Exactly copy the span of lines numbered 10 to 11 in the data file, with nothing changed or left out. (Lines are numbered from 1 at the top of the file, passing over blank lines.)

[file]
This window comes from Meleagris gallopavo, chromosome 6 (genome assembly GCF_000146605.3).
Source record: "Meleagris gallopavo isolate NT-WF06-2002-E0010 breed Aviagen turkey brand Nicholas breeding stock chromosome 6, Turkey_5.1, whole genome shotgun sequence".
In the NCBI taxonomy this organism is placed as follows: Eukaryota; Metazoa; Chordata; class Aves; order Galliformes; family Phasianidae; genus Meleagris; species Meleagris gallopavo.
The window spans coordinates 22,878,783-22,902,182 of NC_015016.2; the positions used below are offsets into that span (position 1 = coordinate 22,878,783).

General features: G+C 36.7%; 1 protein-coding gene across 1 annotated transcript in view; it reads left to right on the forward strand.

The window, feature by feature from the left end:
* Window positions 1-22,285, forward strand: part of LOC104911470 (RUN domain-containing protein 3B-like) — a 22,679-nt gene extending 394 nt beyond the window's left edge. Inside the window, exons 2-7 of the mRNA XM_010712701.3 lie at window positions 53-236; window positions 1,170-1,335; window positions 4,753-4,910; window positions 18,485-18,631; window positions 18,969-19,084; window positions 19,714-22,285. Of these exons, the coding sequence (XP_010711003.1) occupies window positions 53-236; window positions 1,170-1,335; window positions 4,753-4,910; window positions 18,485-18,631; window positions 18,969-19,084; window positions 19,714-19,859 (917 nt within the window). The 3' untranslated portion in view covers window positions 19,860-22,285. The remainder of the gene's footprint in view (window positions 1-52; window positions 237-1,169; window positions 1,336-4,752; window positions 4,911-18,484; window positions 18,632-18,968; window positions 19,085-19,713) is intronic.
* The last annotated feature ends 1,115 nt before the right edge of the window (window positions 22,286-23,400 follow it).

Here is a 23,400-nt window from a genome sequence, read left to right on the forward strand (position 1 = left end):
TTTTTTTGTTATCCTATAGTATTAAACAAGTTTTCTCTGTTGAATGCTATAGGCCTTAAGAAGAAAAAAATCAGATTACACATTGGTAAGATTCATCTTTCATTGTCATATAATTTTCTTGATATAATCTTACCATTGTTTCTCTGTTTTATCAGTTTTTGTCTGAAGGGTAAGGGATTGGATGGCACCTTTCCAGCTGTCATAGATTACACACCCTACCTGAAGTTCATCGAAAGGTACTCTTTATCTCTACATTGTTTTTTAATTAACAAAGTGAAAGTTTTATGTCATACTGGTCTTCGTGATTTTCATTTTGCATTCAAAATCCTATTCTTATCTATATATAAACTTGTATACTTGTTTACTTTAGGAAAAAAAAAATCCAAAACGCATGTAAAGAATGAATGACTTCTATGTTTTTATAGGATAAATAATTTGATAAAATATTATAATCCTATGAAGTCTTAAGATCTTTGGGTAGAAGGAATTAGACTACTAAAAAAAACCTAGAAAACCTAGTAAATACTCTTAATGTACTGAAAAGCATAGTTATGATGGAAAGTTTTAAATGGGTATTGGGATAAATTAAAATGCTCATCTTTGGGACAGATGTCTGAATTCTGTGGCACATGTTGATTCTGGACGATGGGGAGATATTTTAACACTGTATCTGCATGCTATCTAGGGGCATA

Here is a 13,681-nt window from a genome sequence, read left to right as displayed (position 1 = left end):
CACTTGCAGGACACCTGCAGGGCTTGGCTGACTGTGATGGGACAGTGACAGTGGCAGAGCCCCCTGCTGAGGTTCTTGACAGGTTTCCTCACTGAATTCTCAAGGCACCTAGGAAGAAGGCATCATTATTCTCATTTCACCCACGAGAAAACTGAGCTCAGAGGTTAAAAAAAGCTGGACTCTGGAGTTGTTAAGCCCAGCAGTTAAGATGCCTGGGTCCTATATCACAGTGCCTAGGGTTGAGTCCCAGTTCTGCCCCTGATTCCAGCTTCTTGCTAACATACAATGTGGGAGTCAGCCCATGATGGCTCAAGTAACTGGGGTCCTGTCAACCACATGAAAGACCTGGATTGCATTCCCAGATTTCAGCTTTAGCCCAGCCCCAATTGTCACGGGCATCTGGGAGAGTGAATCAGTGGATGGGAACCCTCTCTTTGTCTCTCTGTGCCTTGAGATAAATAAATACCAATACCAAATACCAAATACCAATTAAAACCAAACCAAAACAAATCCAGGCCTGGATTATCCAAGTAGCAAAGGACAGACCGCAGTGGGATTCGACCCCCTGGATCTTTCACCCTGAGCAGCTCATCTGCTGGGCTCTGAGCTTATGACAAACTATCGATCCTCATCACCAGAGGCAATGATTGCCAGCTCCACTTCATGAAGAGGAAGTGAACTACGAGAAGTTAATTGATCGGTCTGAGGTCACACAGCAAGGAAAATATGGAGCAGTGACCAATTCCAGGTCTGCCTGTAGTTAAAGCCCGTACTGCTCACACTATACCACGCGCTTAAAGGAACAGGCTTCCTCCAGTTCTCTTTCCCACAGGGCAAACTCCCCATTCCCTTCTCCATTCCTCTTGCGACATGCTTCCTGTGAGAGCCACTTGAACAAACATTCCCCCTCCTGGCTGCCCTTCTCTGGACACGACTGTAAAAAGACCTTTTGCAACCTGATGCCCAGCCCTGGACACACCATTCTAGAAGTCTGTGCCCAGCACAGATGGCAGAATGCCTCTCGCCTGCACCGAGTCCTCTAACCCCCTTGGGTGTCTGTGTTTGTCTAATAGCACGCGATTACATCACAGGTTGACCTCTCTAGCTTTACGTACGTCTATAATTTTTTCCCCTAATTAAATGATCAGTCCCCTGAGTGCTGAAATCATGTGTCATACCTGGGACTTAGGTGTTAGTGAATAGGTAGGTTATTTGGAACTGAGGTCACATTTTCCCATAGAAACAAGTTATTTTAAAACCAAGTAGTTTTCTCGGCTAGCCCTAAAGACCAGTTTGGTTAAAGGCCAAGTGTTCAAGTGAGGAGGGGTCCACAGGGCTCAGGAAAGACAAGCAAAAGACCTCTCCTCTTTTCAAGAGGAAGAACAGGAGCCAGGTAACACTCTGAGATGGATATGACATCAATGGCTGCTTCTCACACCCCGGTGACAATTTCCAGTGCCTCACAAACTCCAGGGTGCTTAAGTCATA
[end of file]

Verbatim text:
TTTTTTTGTTATCCTATAGTATTAAACAAGTTTTCTCTGTTGAATGCTATAGGCCTTAAGAAGAAAAAAATCAGATTACACATTGGTAAGATTCATCTTTCATTGTCATATAATTTTCTTGATATAATCTTACCATTGTTTCTCTGTTTTATCAGTTTTTGTCTGAAGGGTAAGGGATTGGATGGCACCTTTCCAGCTGTCATAGATTACACACCCTACCTGAAGTTCATCGAAAGGTACTCTTTATCTCTACATTGTTTTTTAATTAACAAAGTGAAAGTTTTATGTCATACTGGTCTTCGTGATTTTCATTTTGCATTCAAAATCCTATTCTTATCTATATATAAACTTGTATACTTGTTTACTTTAGGAAAAAAAAAATCCAAAACGCATGTAAAGAATGAATGACTTCTATGTTTTTATAGGATAAATAATTTGATAAAATATTATAATCCTATGAAGTCTTAAGATCTTTGGGTAGAAGGAATTAGACTACTAAAAAAAACCTAGAAAACCTAGTAAATACTCTTAATGTACTGAAAAGCATAGTTATGATGGAAAGTTTTAAATGGGTATTGGGATAAATTAAAATGCTCATCTTTGGGACAGATGTCTGAATTCTGTGGCACATGTTGATTCTGGACGATGGGGAGATATTTTAACACTGTATCTGCATGCTATCTAGGGGCATA

Here is a 13,681-nt window from a genome sequence, read left to right as displayed (position 1 = left end):